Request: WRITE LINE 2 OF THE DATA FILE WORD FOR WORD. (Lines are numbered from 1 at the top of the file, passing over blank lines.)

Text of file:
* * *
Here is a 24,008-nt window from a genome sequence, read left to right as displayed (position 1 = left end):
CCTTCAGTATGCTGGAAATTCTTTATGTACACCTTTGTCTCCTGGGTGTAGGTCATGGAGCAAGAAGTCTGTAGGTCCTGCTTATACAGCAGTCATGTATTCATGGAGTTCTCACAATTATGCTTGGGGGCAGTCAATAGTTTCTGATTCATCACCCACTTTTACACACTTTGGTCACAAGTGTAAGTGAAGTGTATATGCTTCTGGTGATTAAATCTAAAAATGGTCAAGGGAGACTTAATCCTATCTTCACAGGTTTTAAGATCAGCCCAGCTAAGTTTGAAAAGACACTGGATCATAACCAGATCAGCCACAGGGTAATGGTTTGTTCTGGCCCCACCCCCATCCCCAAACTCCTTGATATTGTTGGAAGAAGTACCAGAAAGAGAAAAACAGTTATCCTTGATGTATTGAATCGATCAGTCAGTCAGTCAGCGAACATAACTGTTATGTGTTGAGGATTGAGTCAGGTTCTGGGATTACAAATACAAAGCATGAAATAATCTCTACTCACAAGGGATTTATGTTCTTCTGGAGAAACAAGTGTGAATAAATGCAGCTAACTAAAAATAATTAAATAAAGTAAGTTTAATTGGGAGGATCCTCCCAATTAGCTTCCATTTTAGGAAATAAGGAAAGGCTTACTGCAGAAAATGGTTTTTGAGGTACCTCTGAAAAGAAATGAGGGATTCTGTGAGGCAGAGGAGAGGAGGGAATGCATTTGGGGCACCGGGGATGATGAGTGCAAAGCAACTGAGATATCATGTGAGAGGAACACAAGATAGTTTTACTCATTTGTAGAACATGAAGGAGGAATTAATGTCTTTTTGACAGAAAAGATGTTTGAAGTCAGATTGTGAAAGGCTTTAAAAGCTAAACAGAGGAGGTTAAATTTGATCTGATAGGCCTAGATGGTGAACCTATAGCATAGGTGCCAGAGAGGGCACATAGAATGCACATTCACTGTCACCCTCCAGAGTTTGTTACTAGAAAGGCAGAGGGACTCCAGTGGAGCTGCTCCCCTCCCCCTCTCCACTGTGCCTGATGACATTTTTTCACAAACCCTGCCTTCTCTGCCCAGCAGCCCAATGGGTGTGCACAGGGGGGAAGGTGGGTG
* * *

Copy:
CCTTCAGTATGCTGGAAATTCTTTATGTACACCTTTGTCTCCTGGGTGTAGGTCATGGAGCAAGAAGTCTGTAGGTCCTGCTTATACAGCAGTCATGTATTCATGGAGTTCTCACAATTATGCTTGGGGGCAGTCAATAGTTTCTGATTCATCACCCACTTTTACACACTTTGGTCACAAGTGTAAGTGAAGTGTATATGCTTCTGGTGATTAAATCTAAAAATGGTCAAGGGAGACTTAATCCTATCTTCACAGGTTTTAAGATCAGCCCAGCTAAGTTTGAAAAGACACTGGATCATAACCAGATCAGCCACAGGGTAATGGTTTGTTCTGGCCCCACCCCCATCCCCAAACTCCTTGATATTGTTGGAAGAAGTACCAGAAAGAGAAAAACAGTTATCCTTGATGTATTGAATCGATCAGTCAGTCAGTCAGCGAACATAACTGTTATGTGTTGAGGATTGAGTCAGGTTCTGGGATTACAAATACAAAGCATGAAATAATCTCTACTCACAAGGGATTTATGTTCTTCTGGAGAAACAAGTGTGAATAAATGCAGCTAACTAAAAATAATTAAATAAAGTAAGTTTAATTGGGAGGATCCTCCCAATTAGCTTCCATTTTAGGAAATAAGGAAAGGCTTACTGCAGAAAATGGTTTTTGAGGTACCTCTGAAAAGAAATGAGGGATTCTGTGAGGCAGAGGAGAGGAGGGAATGCATTTGGGGCACCGGGGATGATGAGTGCAAAGCAACTGAGATATCATGTGAGAGGAACACAAGATAGTTTTACTCATTTGTAGAACATGAAGGAGGAATTAATGTCTTTTTGACAGAAAAGATGTTTGAAGTCAGATTGTGAAAGGCTTTAAAAGCTAAACAGAGGAGGTTAAATTTGATCTGATAGGCCTAGATGGTGAACCTATAGCATAGGTGCCAGAGAGGGCACATAGAATGCACATTCACTGTCACCCTCCAGAGTTTGTTACTAGAAAGGCAGAGGGACTCCAGTGGAGCTGCTCCCCTCCCCCTCTCCACTGTGCCTGATGACATTTTTTCACAAACCCTGCCTTCTCTGCCCAGCAGCCCAATGGGTGTGCACAGGGGGGAAGGTGGGTG